Did you have any idea how easy it is to learn ALL the major chords (there are 12 of them) and be able to play them in seconds -- not hours or days or weeks or months or years? Some people go through their entire lives not being sure about what such and such a major chord is -- and it's all so unnecessary, because you can memorize them in just a few minutes, and learn to play them in 12 seconds or less - one second per major chord. I have had many private students over the years who could play them all in as little as 5 seconds -- one little gal (she was about 12 at the time) had particularly fast hands, and could play them in - believe it or not - 3 seconds! I have slow hands with fat fingers, and yet I can play them in something like 5 or 6 seconds. So if I can do it with little fat hands and chubby short fingers, you can too. First, here's what the major chords are made of: C chord: C, E, G F chord: F, A, C G chord: G, B, D D chord: D, F#, A E chord: E, G#, B A chord: A, C#, E Db chord: Db, F, Ab Eb chord: Eb, G, Bb Ab chord: Ab, C, Eb Bb chord: Bb, D, B B chord: B, D#, F# Gb chord: Gb, Bb, Db I hope you noticed that 3 of the major chords were made of all white keys: C F G. And I hope you noticed that 3 of the major chords were made of white keys on the outside, with a black key in the middle: D E A.
And did you notice that 3 of the major chords were like an Oreo cookie? Black on the outside, white on the inside? Db Eb Ab. That only leaves 3 major chords, one of which is all black, and one of which is white, black, black, and the other the reverse -- black, white, white. Gb (all black) B (white, black, black) Bb (black, white, white).
And that's it. Why is it that some chords have black keys (sharps or flats) and others don't? It's because all major chords are formed by playing the 1st, 3rd, and 5th notes of a major scale. So if the C major scale is C, D, E, F, G, A, B, C (and it is),then by playing the 1st, 3rd, and 5th notes of the scale the major chord is C, E, G. If the B major scale is B, C#, D#, E, F#, G#, A#, B (and it is), then by playing the 1st, 3rd, and 5th notes of the scale the B major chord is B, D#, F#. That's because of the rule of whole steps and half steps that all major scales must follow: W, W, H, W, W, W, H.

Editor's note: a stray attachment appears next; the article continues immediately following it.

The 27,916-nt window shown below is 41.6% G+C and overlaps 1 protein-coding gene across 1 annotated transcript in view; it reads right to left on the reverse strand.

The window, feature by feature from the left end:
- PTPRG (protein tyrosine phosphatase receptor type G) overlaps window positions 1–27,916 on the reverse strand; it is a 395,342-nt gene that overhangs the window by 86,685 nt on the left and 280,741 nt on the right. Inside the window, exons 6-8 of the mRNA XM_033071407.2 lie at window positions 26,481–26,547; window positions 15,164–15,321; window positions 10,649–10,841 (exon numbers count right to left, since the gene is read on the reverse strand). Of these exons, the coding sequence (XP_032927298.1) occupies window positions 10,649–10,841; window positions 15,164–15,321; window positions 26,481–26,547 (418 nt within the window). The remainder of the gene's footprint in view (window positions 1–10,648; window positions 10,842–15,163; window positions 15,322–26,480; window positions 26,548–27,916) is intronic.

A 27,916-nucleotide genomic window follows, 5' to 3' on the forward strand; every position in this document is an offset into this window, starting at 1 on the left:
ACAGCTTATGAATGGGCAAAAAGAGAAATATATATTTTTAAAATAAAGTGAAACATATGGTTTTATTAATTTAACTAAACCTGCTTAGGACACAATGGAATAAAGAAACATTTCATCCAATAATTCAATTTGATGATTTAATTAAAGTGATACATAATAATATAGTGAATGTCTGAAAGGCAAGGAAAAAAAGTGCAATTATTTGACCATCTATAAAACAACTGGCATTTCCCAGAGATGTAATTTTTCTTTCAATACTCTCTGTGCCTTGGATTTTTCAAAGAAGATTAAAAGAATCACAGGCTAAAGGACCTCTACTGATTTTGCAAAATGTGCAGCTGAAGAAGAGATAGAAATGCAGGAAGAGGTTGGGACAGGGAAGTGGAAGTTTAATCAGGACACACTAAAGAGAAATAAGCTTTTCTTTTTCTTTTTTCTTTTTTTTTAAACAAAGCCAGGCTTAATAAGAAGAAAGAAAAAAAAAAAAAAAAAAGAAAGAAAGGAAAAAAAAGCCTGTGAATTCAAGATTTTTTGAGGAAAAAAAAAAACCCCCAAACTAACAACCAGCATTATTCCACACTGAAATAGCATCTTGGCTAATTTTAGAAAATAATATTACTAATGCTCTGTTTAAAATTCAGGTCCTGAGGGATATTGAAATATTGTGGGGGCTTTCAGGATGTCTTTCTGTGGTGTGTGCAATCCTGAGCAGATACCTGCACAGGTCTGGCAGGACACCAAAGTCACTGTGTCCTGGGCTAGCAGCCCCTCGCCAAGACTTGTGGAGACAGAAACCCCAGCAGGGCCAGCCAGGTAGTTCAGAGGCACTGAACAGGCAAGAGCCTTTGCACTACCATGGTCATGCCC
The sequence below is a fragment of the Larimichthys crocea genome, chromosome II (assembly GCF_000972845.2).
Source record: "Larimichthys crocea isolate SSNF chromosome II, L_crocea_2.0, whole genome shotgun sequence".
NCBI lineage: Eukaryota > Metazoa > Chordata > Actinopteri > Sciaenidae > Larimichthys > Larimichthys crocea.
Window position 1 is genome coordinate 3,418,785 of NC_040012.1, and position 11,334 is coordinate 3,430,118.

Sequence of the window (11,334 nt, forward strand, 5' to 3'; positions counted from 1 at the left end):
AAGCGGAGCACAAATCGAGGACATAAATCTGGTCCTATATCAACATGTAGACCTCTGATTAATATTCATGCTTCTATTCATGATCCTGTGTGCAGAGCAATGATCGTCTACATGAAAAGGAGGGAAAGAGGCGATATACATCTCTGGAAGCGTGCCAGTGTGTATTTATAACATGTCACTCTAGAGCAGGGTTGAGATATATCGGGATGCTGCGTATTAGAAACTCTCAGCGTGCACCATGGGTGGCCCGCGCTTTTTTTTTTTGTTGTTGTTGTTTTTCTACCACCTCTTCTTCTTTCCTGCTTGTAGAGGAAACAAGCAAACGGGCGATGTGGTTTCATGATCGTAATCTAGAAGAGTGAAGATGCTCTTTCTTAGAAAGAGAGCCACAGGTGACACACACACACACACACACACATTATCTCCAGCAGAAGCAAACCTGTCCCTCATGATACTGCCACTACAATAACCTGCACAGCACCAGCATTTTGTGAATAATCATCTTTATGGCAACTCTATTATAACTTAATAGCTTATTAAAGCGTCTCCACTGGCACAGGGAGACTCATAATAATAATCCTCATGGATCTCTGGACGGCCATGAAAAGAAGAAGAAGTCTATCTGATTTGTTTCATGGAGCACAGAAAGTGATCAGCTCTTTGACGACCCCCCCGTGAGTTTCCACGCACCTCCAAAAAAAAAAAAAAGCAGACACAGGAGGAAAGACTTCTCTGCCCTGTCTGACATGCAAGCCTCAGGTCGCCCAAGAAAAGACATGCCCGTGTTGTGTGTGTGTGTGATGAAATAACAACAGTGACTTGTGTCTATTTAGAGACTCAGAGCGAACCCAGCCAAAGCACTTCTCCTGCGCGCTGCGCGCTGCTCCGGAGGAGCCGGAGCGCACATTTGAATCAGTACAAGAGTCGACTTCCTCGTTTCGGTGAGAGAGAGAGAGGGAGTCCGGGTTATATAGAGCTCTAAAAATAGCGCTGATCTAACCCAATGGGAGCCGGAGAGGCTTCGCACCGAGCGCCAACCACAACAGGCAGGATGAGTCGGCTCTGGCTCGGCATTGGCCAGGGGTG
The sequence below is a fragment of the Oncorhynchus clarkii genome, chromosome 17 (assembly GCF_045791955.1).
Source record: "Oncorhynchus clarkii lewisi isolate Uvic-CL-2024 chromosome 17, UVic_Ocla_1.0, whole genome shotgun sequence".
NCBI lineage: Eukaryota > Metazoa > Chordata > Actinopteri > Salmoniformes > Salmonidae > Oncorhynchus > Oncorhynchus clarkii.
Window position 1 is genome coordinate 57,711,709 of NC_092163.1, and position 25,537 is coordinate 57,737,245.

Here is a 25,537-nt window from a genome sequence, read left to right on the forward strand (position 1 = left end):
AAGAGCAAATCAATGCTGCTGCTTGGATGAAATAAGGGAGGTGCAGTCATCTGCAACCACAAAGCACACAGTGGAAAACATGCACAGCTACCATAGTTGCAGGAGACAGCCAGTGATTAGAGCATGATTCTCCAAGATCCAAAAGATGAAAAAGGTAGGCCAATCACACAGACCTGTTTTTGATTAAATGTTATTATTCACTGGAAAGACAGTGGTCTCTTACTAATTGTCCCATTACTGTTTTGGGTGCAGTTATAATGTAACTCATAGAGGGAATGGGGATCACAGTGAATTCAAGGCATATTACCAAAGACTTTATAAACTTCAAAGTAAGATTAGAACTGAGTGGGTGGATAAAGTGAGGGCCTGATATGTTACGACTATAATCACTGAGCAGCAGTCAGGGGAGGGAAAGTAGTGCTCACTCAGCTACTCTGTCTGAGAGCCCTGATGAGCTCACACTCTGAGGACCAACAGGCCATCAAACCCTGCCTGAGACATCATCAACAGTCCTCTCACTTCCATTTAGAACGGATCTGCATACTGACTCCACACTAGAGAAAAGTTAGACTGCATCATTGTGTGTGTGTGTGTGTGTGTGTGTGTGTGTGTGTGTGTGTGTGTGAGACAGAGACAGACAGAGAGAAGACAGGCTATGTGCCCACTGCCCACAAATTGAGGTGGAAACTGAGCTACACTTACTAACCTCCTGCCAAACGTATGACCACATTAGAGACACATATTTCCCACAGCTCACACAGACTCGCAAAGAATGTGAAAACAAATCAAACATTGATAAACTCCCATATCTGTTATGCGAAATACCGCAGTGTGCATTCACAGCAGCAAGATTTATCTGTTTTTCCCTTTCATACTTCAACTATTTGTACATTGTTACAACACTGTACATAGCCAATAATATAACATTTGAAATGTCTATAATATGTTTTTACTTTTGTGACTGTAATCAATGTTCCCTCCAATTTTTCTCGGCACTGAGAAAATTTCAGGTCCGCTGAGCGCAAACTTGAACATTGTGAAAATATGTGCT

That creates different flats and sharps in each scale, which in turn creates different chord formations for each major chord. Practice playing the first 3 major chords over and over until you can move between them smoothly and quickly. Then practice the next 3 major chords -- then the next 3 -- then the last 3. After you can play them by 3's, practice playing the first 6 without stopping. Then practice the first 9 without stopping.
Then finally practice playing all 12 without stopping. There's no particular virtue, of course, in playing them quickly, except for the fact that it makes you confident you can find them in a hurry when you need them in a song. But you'll find that as your confidence grows, your enjoyment and competence in piano playing will grow commensurately.
Duane Shinn is the author of the popular free 101-week online e-mail newsletter titled "Amazing Secrets Of Exciting Piano Chords & Sizzling Chord Progressions- Intelligent Piano Lessons For Adults Only! " with over 84,400 current subscribers.